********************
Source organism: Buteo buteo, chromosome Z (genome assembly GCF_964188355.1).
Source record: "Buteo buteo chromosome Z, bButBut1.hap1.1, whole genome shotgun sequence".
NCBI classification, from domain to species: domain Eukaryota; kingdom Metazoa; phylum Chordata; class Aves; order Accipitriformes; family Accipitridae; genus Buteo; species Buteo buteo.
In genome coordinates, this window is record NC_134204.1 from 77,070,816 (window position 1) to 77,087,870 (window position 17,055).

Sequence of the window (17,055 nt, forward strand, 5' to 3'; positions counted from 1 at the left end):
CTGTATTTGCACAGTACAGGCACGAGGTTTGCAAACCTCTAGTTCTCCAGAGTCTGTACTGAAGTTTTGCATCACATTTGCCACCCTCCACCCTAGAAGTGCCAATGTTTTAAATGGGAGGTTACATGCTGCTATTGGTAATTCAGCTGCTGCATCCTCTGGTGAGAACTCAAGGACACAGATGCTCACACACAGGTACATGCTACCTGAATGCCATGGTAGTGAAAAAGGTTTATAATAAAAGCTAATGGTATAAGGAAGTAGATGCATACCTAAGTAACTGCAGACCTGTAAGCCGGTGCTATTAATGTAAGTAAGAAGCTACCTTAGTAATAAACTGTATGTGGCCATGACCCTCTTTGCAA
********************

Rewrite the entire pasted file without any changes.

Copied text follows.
Source organism: Buteo buteo, chromosome Z (genome assembly GCF_964188355.1).
Source record: "Buteo buteo chromosome Z, bButBut1.hap1.1, whole genome shotgun sequence".
NCBI classification, from domain to species: domain Eukaryota; kingdom Metazoa; phylum Chordata; class Aves; order Accipitriformes; family Accipitridae; genus Buteo; species Buteo buteo.
In genome coordinates, this window is record NC_134204.1 from 77,070,816 (window position 1) to 77,087,870 (window position 17,055).

Sequence of the window (17,055 nt, forward strand, 5' to 3'; positions counted from 1 at the left end):
CTGTATTTGCACAGTACAGGCACGAGGTTTGCAAACCTCTAGTTCTCCAGAGTCTGTACTGAAGTTTTGCATCACATTTGCCACCCTCCACCCTAGAAGTGCCAATGTTTTAAATGGGAGGTTACATGCTGCTATTGGTAATTCAGCTGCTGCATCCTCTGGTGAGAACTCAAGGACACAGATGCTCACACACAGGTACATGCTACCTGAATGCCATGGTAGTGAAAAAGGTTTATAATAAAAGCTAATGGTATAAGGAAGTAGATGCATACCTAAGTAACTGCAGACCTGTAAGCCGGTGCTATTAATGTAAGTAAGAAGCTACCTTAGTAATAAACTGTATGTGGCCATGACCCTCTTTGCAA